At issue in Doyle’s case was a memorandum Doyle wrote as a canon lawyer to two other chaplains regarding a letter from O’Brien to all military and VA chaplains on “basic expectations for pastoral care of Catholic personnel.”

O’Brien listed as essential elements of Catholic chaplain ministry: daily Mass when a chaplain-priest is available, Mass on Sundays and Holy Days, confession at a regularly announced time, supervision of religious instruction material for children, and a Blessed Sacrament chapel.

Doyle’s memorandum states in essence that in the canonical sense a military chapel is not a parish, that a Catholic chaplain cannot be a pastor because there is no parish, that Catholic priests are not obligated under the canons to celebrate daily Mass, and that a space for devotion to the Blessed Sacrament, though the devotion is central to Catholic spirituality, cannot be mandated by the archbishop on military bases. That is because military chapels are not under the authority of the Catholics bishops but the Department of Defense and the military service.

Doyle added that “since most bases are located near civilian communities, those members who have a special devotion to the Eucharist” may fulfill it at local parishes. Doyle recommended that Department of Defense and Air Force instructions “concerning religious accommodation be obtained.”

A member of the chapel staff at Ramstein Air Force Base, Germany, where Doyle was serving, sent a copy of Doyle’s memorandum to O’Brien. The archbishop wrote to Doyle Sept. 17 that he viewed the memorandum as “a basic contradiction of my expectations … as a result I am informing the Air Force Chief of Chaplain Service that I am withdrawing your endorsement to serve as a priest chaplain, effective immediately.”

In February this year, Doyle filed a petition to the Congregation for Consecrated Life requesting “recourse from the administrative decree” issued by O’Brien.

Gomulka’s said that in May 2001, he complained to his Navy Chaplain Corps superiors about “discrimination and reprisals” suffered by two female junior grade chaplains at Navy Region Hawaii. In response, said Gomulka, the regional commander accused him of interference in Navy business and threatening to expose Equal Opportunity violations to the media.

In August 2001 one female chaplain submitted a complaint to the inspector general of the Pacific Fleet documenting reprisals against Gomulka for his Equal Opportunity guidelines support.

Later that month, Gomulka’s article on sexual abuse and harassment in the Navy chaplain corps appeared in America (Aug. 27, 2001).

Gomulka made several points, including:

  • That he was “discouraged by the disproportionate number of Catholic chaplains who were committing offenses.” Catholic chaplains, he wrote, were 20 percent of the total, but were charged with 50 percent of the serious offenses.
  • That chaplains who lived alone were more likely to err sexually than those with spouses.
  • That the continuing decline in the number of priests meant more would be living alone.

In the two years that followed the Gomulka article, The Associated Press twice provided extensive reporting on incidents of sexual abuse in the military chaplaincies.

Gomulka said that in September 2001 he submitted a written complaint to the inspector general regarding the reprisals against him for attempting to assist two junior grade chaplains facing harassment and other reprisals. He also expressed his disappointment to Bishop John Kaising, auxiliary of the Archdiocese for the Military Services, that the archdiocese did not wish to comment on reprisals against him for coming to the defense of the junior chaplains.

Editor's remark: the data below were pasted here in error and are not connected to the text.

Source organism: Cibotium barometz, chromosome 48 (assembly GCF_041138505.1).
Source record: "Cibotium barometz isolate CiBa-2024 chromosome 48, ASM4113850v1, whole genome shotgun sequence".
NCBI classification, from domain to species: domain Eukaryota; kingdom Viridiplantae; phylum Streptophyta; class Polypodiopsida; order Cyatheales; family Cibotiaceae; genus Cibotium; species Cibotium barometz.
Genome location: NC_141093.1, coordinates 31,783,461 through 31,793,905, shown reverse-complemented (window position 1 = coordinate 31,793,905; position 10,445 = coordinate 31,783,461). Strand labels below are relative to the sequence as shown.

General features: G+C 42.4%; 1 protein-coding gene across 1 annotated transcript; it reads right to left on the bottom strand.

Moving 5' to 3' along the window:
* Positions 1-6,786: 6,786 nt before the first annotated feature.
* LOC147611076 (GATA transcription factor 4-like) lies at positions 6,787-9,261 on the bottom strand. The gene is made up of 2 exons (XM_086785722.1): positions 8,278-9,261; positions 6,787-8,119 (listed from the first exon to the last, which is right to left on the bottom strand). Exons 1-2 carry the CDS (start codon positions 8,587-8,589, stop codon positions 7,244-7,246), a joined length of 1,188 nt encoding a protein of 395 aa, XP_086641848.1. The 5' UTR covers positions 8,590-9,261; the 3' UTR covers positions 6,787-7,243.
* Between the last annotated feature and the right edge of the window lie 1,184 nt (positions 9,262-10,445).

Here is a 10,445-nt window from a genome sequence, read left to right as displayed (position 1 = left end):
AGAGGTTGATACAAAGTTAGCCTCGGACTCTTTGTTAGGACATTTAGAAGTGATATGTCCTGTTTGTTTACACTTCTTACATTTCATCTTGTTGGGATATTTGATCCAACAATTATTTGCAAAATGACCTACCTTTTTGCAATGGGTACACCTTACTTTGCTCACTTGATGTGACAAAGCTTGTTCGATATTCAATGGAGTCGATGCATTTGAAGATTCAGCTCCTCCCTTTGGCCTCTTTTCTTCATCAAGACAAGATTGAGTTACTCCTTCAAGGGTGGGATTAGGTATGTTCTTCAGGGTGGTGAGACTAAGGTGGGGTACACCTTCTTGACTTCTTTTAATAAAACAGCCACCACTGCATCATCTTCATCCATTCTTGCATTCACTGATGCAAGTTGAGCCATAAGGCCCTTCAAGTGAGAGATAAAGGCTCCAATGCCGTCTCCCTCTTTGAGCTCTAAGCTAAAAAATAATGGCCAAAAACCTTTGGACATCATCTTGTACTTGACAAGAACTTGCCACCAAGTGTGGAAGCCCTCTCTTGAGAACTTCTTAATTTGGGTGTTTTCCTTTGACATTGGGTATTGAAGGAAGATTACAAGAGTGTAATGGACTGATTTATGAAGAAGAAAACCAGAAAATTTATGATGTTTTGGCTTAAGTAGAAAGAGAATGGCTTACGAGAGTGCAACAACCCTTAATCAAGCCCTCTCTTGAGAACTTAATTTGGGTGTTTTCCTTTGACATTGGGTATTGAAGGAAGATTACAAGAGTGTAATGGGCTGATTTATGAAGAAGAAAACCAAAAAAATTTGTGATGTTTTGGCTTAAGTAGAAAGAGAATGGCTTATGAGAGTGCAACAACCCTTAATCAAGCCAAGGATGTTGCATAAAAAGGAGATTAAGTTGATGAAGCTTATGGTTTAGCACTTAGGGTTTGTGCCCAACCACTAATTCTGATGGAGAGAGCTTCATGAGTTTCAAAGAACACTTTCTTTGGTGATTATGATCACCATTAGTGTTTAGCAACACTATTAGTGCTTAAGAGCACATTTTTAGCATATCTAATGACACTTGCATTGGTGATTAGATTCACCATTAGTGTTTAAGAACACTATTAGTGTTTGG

Twelve months of letters ensued until a November 2002 meeting with O’Brien and Kaising.

O’Brien recommended that Gomulka seek psychological consultation, the Navy chaplain said. Gomulka, after first agreeing, subsequently asked O’Brien to state his reasons for the recommendation in writing. That letter was not forthcoming.

His own bishop, Bishop Joseph V. Adamec of Altoona-Johnstown, Pa., asked Gomulka if he wished to return to the diocese, having experienced “some difficult times in the military.” Gomulka said he replied he did not.

In February 2004, he wrote to Adamec (in an apparent allusion to points raised in the America article), that O’Brien’s “failure to exercise moral leadership on the part of brother priests” and O’Brien’s nonsupport of Gomulka in the reprisals matter “are moving me to consider taking a leave of absence from the priesthood.”

The following month O’Brien withdrew Gomulka’s ecclesiastical endorsement to serve as a military chaplain. It was withdrawn on the basis, O’Brien wrote March 26, 2004, that “reliable sources” stated “that you intend to retire from the Navy chaplaincy soon and thereafter attempt to enter into marriage.”

On March 31, Gomulka wrote to O’Brien stating he had requested only a leave of absence, that O’Brien had received false information about his intentions, and “that I have no plans to marry at this time.” He asked that his revoked endorsement be restored.

On May 19, one of the female chaplains Gomulka had originally defended received a letter from the inspector general’s office. It concluded that under the Military Whistleblower Protection Act, under which she’d filed her complaint, “you did receive a downgraded fitness report in reprisal for your protected communication. We also found you were not relieved for cause.”

Both Gomulka and Doyle have a record of outstanding commendations from their military superiors.

Arthur Jones is NCR editor at large. His e-mail address is

National Catholic Reporter, August 13, 2004